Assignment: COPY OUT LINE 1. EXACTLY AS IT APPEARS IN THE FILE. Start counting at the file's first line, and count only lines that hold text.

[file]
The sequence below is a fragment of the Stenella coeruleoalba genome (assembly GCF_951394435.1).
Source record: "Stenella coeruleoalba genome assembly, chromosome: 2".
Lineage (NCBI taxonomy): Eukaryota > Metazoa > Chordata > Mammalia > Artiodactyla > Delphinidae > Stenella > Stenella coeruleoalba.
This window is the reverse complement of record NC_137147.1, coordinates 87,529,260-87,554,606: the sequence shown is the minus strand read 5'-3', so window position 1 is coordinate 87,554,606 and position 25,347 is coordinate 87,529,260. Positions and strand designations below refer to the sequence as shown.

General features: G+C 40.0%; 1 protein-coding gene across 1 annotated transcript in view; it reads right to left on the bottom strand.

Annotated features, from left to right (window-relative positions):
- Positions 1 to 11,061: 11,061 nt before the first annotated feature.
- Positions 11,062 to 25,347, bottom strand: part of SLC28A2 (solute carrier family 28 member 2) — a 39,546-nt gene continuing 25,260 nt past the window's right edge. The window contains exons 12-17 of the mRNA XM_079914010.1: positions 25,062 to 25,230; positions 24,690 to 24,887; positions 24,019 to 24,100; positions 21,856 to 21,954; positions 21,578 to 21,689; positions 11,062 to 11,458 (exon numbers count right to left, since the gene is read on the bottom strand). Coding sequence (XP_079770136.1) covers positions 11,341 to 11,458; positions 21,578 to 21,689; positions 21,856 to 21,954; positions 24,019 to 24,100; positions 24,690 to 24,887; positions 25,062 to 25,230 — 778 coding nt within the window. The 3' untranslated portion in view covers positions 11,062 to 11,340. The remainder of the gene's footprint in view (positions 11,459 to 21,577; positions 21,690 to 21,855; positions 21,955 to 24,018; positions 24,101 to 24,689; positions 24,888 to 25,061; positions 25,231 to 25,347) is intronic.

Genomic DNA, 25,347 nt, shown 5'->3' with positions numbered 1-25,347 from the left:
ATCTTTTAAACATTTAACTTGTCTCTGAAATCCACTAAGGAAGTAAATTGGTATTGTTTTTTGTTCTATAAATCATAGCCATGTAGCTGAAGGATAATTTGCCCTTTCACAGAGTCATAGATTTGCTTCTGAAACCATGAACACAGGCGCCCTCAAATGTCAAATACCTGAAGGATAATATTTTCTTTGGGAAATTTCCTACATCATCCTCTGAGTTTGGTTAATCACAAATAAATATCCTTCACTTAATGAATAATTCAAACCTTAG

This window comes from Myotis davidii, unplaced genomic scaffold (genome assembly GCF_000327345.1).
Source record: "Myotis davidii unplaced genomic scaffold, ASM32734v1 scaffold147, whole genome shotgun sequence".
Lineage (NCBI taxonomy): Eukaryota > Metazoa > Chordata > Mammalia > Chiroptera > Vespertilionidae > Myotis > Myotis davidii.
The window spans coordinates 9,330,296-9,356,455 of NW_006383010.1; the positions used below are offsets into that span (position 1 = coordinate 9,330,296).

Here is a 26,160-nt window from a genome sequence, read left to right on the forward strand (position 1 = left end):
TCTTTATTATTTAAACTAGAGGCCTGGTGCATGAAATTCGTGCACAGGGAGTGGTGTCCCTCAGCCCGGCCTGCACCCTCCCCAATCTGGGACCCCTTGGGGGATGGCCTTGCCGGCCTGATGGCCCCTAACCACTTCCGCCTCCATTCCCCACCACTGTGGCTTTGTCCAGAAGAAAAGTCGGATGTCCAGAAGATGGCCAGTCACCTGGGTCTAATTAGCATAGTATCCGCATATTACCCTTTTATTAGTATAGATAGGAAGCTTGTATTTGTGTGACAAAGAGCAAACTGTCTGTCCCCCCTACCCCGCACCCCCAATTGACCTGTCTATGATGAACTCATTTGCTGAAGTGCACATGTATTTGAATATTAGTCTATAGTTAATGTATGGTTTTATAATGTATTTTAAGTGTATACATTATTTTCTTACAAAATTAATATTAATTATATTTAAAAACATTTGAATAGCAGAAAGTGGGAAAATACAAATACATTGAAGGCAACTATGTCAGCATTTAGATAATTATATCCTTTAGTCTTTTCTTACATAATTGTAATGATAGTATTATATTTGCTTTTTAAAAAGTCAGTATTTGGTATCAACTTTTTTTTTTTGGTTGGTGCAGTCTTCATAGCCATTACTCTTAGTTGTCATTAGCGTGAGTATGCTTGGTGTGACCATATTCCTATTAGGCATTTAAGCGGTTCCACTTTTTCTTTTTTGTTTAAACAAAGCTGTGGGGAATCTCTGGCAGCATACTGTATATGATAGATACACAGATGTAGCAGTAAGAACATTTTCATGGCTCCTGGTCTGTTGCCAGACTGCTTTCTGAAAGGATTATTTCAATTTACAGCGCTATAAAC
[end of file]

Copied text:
The sequence below is a fragment of the Stenella coeruleoalba genome (assembly GCF_951394435.1).